Boe pinpoints those legendary early trips as the building blocks for his relationship with the Yamaha brand. “Heading off on an adventure, we knew that if we had enough fuel, we would be okay. There was never a question about the Yamaha’s reliability,” he said. “I’d probably still have it today if we didn’t end up flipping the boat while attempting to use it for surfing – I probably could have coaxed it back to life, but you know when you’re young you get distracted by other things.”
With Outback Cleanups in full swing, Boe and Kim found themselves yearning for Yamaha reliability. “Being stranded on the Margaret River was the last straw with the unreliable outboard we were using,” explained Kim. “So Boe put a call out to Yamaha via social media, asking for assistance. Our program aligned with the Yamaha Rightwaters initiative, and Yamaha was more than happy to help.”
Yamaha Marine organised a new F9 outboard that suited the rooftop dingy Boe and Kim own, and it was put to good use straight away. “It’s been brilliant!” exclaimed Boe. “it’s perfectly suited to our needs. We transport the dingy on the roof of our 4WD and mount the Yamaha F9 to the rear bar. Weighing just 42kg it’s easy to mount onto the boat, but robust enough to tackle the challenges we throw at it. We have already clocked more than 120 hours on it, and it’s just purring along.”
Boe said having Yamaha reliability has provided them with the confidence to tackle bigger water clean-up tasks. “There’s a point in the Murray and Darling Basin where the two rivers run into each other, creating a massive lake before the water makes its way out to the ocean,” Boe explained “That this large area catches a lot of rubbish being washed down river. It’s calm water and easy for us to work in.”
Using their own specially designed garbage collection bags, Boe, Kimberly, and their Yamaha-powered dingy have already removed 600kg of rubbish from the targeted waterways.
“Collecting the rubbish is only one part of the puzzle,” explained Kim. “Disposing of it throws up a whole new set of logistics. The bags we designed allow the water to drain away which makes handling the rubbish a lot easier. Our trailer doubles as a mobile garbage unit, so we spend a fair amount of time bouncing from one refuse depot to the next.”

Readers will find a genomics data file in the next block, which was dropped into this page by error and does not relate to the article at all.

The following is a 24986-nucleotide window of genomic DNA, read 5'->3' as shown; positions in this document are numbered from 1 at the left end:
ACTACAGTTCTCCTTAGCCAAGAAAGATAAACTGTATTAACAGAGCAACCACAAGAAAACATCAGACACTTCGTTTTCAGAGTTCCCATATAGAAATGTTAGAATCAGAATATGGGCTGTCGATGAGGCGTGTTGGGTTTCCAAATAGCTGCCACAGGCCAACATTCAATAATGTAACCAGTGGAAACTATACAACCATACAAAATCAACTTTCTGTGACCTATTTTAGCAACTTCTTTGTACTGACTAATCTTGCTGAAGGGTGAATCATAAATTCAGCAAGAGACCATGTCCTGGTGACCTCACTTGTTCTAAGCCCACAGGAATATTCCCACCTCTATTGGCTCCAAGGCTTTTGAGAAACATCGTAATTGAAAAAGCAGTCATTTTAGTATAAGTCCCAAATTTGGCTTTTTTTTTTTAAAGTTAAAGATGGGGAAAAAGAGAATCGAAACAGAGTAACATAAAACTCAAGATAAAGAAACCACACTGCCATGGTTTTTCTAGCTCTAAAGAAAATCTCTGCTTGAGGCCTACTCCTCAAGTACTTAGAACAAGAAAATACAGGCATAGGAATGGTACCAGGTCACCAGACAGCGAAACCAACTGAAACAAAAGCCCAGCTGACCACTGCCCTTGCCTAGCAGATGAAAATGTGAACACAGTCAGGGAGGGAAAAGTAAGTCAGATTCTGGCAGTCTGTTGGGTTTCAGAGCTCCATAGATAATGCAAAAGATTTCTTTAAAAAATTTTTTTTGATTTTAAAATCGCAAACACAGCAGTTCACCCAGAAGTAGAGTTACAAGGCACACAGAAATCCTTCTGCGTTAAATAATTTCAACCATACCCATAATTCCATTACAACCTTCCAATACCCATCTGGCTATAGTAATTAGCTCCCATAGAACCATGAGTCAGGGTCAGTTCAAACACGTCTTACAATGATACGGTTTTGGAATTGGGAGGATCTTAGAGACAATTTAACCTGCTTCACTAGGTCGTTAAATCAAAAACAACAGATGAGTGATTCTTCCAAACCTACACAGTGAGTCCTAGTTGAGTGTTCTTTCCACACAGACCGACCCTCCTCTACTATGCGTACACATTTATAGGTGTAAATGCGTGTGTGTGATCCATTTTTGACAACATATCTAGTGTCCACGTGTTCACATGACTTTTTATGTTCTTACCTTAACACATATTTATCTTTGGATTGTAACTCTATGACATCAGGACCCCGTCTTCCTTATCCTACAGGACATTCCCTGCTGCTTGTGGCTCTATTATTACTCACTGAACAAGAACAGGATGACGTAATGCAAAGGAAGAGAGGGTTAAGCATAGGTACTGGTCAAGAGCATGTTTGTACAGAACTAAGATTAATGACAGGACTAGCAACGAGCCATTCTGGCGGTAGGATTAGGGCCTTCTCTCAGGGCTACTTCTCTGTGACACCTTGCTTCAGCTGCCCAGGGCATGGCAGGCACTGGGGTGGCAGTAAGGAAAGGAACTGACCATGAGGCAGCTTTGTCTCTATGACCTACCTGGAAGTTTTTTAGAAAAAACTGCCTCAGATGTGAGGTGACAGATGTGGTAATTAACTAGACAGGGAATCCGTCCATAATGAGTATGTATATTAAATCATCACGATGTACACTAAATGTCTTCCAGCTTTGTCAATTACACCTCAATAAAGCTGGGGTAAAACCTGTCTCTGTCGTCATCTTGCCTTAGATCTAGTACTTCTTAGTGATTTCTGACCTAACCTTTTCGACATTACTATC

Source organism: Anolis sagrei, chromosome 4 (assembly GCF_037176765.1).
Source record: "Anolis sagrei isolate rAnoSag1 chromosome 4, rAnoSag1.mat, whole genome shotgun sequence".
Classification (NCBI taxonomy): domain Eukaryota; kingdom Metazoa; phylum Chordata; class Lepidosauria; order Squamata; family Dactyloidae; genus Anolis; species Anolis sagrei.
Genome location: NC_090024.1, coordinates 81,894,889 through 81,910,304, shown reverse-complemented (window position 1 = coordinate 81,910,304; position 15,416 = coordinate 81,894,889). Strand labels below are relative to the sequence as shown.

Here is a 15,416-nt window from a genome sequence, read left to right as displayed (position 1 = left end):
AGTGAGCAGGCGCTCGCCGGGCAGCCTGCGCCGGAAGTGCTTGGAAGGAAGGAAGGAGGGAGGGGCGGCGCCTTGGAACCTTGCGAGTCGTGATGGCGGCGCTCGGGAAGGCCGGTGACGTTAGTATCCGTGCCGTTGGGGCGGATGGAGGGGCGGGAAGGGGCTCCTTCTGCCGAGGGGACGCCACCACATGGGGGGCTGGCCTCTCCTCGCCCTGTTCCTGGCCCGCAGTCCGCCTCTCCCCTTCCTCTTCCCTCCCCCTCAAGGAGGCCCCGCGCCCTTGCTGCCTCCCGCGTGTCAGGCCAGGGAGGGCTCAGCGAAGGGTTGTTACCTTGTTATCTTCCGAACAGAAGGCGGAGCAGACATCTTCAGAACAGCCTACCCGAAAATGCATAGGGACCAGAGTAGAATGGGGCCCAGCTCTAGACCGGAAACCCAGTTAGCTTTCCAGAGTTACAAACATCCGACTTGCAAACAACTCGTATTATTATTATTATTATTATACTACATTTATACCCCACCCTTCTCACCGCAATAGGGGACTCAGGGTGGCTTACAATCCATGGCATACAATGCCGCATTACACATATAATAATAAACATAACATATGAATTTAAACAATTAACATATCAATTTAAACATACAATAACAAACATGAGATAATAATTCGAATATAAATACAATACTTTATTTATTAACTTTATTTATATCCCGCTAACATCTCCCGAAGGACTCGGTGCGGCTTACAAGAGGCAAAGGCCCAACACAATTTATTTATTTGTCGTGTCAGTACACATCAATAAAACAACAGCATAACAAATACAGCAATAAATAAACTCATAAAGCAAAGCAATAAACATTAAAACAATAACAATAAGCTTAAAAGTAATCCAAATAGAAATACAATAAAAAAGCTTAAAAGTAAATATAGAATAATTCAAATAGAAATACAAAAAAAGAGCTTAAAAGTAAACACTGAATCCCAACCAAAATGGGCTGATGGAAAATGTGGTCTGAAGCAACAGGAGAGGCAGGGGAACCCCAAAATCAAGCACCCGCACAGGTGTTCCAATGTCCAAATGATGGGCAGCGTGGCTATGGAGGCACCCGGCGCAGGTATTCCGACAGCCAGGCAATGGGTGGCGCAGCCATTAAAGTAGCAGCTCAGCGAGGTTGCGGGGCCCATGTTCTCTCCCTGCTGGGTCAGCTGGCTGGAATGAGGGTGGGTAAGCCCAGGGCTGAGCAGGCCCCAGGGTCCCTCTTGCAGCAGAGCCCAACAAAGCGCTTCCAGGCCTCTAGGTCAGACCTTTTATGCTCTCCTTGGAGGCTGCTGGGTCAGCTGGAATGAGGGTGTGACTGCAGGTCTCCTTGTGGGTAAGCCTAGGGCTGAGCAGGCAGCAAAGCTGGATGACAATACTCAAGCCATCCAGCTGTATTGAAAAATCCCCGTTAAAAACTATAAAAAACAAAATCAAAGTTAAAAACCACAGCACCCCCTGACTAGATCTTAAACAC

The recent commissioning of a new trailer is providing the duo with an opportunity to travel further afield. “For the on-water Cleanups, I’d like to venture further up the Murray River,” explained Boe. “The Yamaha F9 is perfectly suited to this task. On land, I’d like to have more than one vehicle operating. We have no shortage of volunteers, but they can’t be expected to use their own vehicles for this type of work. The assistance of companies such as Yamaha Motor Australia – with its well-planned Long-Term Vision and a strong commitment to its Sustainable Development Goals – means Kim and I are confident we can continue to make a difference.
To learn more, visit the Outback Cleanups Australia page.
Yamaha Motor Australia will be following the excellent work being carried out by the Outback Cleanups Australia team and will provide regular updates.
About Outback Cleanups Australia
Outback Cleanups Australia (OCA) is an Australia registered NFP charity (66516213569) dedicated to the clean-up and removal of rubbish pollution from remote beach, bush, and marine environments across Australia.
OCA was Founded by Boenardi “Boe” Langford in 2019 and ACNC approved in 2022. Since 2019 Boe and Partner Kim have removed, collected, recycled and data logged 67,300 kilograms of rubbish pollution from remote beach, bush and marine environments across Australia.
OCA is dedicated to changing the perception that picking up rubbish is a punishment (often learnt at school). The goal is to empower all generations to take pride in their country. OCA works to inspire people to think both globally and locally, and to be proud of the positive impact they can have by cleaning up a little bit of Australia every day.